People dreaming of traveling have some scientific data to support their tourism wanderlust.
A new study in the journal of Tourism Analysis shows frequent travelers are happier with their lives than those who don’t travel at all.
Chun-Chu (Bamboo) Chen, an assistant professor at the School of Hospitality Business Management at Washington State University, conducted a poll to find out why some individuals travel more often than other people and whether travel and tourism experiences have a protracted effect on pleasure and wellness.
The results of the investigation reveal individuals who pay more attention to tourism-related info and often discuss their travel plans with friends are more inclined to go on regular vacations than individuals who aren’t always thinking about their next trip.
Furthermore, participants in the survey who reported frequently traveling at least 75 miles away from home reported being roughly 7% happier when asked about their general well-being than people who reported traveling quite rarely or not at all.
“While things like work, family life and friends play a bigger role in overall reports of well-being, the accumulation of travel experiences does appear to have a small yet noticeable effect on self-reported life satisfaction,” Chen said. “It really illustrates the importance of being able to get out of your routine and experience new things.”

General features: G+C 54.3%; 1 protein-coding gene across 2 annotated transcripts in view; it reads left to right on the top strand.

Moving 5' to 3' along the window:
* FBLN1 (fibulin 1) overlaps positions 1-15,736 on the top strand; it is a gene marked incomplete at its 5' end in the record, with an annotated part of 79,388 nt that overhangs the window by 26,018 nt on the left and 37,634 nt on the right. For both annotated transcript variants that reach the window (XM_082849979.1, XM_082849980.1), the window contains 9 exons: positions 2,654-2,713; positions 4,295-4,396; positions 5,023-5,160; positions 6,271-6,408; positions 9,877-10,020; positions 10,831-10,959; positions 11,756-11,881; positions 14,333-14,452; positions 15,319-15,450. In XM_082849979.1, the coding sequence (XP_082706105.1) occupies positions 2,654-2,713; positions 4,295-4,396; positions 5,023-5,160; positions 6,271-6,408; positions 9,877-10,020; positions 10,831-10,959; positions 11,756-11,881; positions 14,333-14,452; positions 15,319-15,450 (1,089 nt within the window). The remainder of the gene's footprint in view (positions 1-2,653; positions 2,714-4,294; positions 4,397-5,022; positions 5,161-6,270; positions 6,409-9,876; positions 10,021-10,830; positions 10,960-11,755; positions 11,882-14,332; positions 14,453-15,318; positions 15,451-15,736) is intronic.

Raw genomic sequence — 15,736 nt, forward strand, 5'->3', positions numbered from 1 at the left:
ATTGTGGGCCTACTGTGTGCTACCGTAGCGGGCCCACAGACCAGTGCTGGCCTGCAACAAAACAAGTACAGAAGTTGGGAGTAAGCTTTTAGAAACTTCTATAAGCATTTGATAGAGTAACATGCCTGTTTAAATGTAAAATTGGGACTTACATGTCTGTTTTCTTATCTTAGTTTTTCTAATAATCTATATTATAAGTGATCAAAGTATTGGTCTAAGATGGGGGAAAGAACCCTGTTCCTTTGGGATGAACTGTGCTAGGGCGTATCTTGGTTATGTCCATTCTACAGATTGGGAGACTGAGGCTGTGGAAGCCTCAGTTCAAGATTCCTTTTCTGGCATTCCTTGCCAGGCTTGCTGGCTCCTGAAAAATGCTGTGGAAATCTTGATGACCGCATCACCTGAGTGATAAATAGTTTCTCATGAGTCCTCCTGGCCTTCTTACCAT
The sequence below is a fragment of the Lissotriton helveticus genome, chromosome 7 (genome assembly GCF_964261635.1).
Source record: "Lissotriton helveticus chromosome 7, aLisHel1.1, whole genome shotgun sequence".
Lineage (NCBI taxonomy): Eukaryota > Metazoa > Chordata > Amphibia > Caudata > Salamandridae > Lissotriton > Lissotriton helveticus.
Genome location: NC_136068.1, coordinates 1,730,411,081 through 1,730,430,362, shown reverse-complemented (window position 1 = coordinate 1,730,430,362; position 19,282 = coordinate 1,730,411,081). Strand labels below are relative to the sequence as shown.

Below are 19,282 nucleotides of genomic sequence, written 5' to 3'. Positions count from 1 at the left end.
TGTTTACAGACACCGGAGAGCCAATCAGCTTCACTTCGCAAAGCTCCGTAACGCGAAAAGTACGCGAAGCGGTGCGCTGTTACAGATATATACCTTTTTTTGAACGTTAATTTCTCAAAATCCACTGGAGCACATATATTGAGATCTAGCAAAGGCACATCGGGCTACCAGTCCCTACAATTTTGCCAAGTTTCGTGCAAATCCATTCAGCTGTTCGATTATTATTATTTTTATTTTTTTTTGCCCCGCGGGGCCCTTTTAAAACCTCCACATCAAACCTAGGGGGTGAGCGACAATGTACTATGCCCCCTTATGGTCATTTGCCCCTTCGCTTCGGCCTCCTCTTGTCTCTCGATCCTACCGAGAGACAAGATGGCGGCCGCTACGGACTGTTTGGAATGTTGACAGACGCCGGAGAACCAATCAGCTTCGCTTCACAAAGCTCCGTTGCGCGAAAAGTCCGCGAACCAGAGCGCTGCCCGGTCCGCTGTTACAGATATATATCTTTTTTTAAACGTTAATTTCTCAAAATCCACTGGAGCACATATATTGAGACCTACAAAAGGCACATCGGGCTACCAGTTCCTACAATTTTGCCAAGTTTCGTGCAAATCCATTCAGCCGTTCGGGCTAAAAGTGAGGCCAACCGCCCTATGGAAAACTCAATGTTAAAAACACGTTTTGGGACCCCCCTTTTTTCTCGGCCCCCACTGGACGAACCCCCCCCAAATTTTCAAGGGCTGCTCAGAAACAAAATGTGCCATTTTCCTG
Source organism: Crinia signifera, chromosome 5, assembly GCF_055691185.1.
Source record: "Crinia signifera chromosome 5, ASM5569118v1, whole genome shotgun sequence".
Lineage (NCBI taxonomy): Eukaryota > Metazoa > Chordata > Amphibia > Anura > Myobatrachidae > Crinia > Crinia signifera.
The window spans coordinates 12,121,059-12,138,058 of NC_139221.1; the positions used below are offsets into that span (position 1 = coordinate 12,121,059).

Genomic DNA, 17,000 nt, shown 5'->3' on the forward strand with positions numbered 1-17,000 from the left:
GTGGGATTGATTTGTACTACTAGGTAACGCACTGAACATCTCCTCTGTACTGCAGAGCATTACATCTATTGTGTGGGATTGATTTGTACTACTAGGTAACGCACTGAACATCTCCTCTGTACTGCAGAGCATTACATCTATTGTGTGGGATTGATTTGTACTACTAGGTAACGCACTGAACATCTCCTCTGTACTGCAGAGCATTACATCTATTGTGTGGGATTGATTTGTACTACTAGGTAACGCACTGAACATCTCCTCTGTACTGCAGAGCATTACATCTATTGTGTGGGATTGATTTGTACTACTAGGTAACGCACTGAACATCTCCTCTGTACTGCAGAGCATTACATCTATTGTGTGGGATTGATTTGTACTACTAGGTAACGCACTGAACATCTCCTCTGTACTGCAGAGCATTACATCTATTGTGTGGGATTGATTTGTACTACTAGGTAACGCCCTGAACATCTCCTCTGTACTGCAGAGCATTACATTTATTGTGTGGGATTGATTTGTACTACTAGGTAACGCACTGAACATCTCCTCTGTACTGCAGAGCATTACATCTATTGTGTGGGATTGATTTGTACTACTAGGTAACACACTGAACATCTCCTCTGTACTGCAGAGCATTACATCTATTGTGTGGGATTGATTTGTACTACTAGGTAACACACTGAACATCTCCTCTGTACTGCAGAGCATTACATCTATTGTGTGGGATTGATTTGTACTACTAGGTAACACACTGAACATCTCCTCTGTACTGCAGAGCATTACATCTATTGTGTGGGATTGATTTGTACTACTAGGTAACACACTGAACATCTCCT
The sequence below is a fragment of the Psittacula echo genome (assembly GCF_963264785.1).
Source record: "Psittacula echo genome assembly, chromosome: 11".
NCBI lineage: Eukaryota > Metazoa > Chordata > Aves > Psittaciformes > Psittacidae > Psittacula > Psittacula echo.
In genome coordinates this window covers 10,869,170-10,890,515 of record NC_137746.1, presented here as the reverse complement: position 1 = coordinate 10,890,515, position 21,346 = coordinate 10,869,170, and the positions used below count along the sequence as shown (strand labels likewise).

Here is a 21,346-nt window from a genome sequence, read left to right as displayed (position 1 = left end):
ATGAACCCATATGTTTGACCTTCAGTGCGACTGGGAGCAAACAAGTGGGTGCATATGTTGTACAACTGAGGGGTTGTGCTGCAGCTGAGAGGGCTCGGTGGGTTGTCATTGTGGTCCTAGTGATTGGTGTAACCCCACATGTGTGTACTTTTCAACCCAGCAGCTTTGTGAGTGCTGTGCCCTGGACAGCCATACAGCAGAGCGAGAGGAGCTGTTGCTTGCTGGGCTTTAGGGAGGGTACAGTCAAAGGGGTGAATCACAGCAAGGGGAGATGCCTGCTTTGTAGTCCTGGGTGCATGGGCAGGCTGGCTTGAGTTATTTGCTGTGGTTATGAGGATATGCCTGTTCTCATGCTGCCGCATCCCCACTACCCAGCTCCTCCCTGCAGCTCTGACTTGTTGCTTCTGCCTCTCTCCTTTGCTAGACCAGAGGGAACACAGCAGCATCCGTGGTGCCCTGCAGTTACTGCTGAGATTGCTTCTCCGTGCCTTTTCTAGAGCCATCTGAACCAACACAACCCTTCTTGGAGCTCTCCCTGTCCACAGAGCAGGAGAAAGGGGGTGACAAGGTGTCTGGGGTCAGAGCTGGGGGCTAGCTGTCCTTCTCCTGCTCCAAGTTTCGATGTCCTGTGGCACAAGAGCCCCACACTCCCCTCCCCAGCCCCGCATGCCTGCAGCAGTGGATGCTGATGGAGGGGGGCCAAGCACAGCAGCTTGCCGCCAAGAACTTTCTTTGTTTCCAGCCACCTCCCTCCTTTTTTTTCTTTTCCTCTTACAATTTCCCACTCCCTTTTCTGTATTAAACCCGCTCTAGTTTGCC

Past studies have examined the stress relief, health and wellness benefits of tourism adventures, but they have tended to analyze the impact of one trip or holiday. Chen’s research takes these previous studies one step further by looking at the continuing advantages of traveling over the span of a year.
Participants in the study were asked regarding the importance of tourism In their lives, how long they spent looking into and planning future holidays, and the number of trips they went over a year. They were asked about their perceived life satisfaction. Out of those 500 survey participants, a bit more than half reported moving on more than four pleasure trips per year. Only 7% of respondents did not take any vacations.
This research could have important consequences for both tourists and the tourism market. Dependent on the results of the research, Chen said travel providers, hotels and even airlines could launch social media campaigns, like creating hashtags about the scientific advantages of vacation, to spark people’s interest in talking their views about traveling.
“This research shows the more people talk about and plan vacations the more likely they are to take them,” he said. “If you are like me and chomping at the bit to get out of dodge and see someplace new, this research will hopefully be some additional good motivation to start planning your next vacation.”